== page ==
Arts News: July 2008 Archives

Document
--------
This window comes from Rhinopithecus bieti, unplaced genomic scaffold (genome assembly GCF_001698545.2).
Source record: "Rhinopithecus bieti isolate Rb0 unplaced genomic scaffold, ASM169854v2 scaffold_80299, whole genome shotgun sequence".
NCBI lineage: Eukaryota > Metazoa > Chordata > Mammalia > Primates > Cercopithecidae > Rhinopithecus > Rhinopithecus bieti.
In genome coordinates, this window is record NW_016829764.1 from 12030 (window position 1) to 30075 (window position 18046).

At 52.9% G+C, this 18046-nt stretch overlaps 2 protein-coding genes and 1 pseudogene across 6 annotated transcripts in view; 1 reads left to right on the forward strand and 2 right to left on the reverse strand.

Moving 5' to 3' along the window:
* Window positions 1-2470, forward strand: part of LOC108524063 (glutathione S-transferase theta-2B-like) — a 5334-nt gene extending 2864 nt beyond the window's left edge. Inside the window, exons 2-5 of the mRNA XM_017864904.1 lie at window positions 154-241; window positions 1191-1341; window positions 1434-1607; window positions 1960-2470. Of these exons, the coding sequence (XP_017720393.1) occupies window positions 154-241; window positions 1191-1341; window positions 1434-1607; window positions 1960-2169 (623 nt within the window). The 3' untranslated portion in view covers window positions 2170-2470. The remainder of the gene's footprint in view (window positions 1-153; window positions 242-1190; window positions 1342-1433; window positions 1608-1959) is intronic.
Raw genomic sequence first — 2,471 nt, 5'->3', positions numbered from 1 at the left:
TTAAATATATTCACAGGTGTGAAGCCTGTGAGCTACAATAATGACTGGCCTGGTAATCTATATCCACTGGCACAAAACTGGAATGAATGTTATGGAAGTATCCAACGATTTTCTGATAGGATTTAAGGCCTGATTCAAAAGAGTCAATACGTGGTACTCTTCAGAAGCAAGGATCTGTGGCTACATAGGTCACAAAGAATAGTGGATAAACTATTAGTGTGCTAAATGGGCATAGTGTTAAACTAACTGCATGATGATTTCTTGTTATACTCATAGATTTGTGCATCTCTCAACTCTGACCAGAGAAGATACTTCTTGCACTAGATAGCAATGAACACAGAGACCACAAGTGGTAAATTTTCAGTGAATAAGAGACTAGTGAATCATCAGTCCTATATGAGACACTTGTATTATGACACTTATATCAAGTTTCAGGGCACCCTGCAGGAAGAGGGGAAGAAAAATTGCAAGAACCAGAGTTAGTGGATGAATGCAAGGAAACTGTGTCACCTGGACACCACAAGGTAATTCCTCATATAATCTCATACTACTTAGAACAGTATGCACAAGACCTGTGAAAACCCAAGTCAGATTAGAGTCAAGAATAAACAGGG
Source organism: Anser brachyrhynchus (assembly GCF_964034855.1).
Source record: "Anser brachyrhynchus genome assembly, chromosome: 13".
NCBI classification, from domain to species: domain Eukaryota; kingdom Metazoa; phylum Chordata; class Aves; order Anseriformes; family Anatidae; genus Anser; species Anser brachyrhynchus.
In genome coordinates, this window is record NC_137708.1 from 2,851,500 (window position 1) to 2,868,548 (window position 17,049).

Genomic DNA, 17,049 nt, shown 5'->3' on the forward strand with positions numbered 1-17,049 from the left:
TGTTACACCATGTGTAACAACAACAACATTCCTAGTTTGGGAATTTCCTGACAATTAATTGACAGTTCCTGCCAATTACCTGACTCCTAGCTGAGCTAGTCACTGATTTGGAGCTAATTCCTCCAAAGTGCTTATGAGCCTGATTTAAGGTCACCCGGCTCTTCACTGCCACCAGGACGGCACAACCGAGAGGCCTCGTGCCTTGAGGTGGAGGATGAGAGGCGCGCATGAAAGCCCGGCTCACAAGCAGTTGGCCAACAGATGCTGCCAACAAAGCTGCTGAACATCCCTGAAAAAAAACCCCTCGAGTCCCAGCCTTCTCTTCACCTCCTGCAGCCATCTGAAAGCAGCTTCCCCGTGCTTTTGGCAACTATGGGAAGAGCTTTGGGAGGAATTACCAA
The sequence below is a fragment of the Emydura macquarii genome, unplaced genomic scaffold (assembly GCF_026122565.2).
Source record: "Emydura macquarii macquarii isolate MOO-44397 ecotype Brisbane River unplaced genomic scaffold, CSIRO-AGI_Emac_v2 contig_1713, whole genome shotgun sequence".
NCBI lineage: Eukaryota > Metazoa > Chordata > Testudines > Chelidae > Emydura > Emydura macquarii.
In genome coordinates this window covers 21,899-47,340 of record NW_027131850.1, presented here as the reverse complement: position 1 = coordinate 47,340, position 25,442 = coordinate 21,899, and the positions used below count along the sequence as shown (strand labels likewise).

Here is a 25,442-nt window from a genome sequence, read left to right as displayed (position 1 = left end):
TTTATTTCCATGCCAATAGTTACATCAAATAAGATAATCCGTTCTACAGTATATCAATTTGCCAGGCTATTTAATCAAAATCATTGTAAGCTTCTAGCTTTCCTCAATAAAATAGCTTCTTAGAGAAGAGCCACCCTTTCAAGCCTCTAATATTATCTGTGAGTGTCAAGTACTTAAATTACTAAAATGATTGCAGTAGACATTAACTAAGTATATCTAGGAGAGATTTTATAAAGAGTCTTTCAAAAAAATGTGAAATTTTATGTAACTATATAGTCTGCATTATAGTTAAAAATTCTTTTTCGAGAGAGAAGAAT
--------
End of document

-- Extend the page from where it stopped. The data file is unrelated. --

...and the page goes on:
C.P. Snow, the novelist and chemist, once wrote about the two cultures: one being the scientists, the other being intellectuals, those who wrote for a wide audience in general-interest publications like Raritan and The New Criterion. He said there was too much of a divide between them. They didn't know how to talk to each other. And this divide is what characterizes the life of the mind in the West. In his view, the scientists were going to stay the same, that is, set on their course. So it was up to the intellectuals -- the historians, novelists, poets, journalists, policy writers -- to relate to the rest of the world what scientists were doing, why, and why it mattered. These would make up what he called The Third Culture. That was in 1959. The idea never took off. That's partly due, I think, to the fact that traditional intellectuals, those who work in academe, especially English departments (where I spent some time way back when), turned inward. Pressured by academic standards like "publish or perish," fueled by a huge expansion of the American and European university, and in thrall to intellectual orthodoxies originating from Continental Europe (Foucault, Derrida, Irigaray, Lacan, Adorno, Habermas, Heidegger, Wittgenstein, and so on), they increasingly talked to themselves and not to everyone else. Meanwhile, scientists have made their way into territory that used to belong to Snow's intellectuals. Oliver Sacks, Atul Gawande, Jerome Groopman, and Steven Pinker -- these are just a few of the scientists, researchers, and doctors who have incredible careers but who also are terrific writers with a lot to say to everyone who is not as intimate, or even remotely versed, in their respective disciplines. They write and they write well. And sometimes they write about the arts, especially that intersection where the arts and the scientific fields of mind messily come together. For instance, Oliver Sacks' latest book is about music (Musicophilia: Tales of Music and the Brain). There's a group called the Society for the Psychology of Aesthetics, Creativity, and the Arts. There are many journals dedicated to exploring this new and fertile terrain: PsyArt, The Arts and Psychotherapy, Empirical Studies of the Arts, and so on. But you don't see artists, or literary intellectuals for that matter, talking about science the way that scientists talk about the arts. You don't see them trying to understand what they do given what we now know about the mind, about human behavior, about how we constitute our societies, about the universe. And it's not just scientists writing about the arts as scientists. For many years, they have also engaged in them. You have scientists who write novels (e.g., Alan Lightman's Einstein's Dreams). You have medical scholars and researchers writing poetry (a local example is MUSC's literary journal, Humanitas). Artists do reach out but not with equal volume, probity, and cultural impact. These exceptions so far undermine the rule. They are far from proving it. Suzanne Anker, chair of the Fine Arts Department at the School for Visual Arts in New York City, co-curated a 2006 exhibit called Neuroculture: Visual Art and the Brain. And Adrienne Klein, co-director of the Science & the Arts Program at the Graduate Center of the City University of New York, created a video installation called Mind's Eye in 1998 that taps into the flow-chart nature of human thought. How about more conversations like this one? SEED magazine this month asked Tom Wolfe, the novelist and journalist, to interview Michael Gazzaniga, the father of cognitive neuroscience. You can see a video of the discussion here. Perhaps the most exciting event to characterize this cross-pollination was in Iceland in May. There, in what was called an "experiment marathon," part of the Reykjavík Arts Festival, dozens of artists and scientists discussed topics "as diverse as sleep patterns, wind currents, and how we laugh, stepped to a small stage," according to the Boston Globe.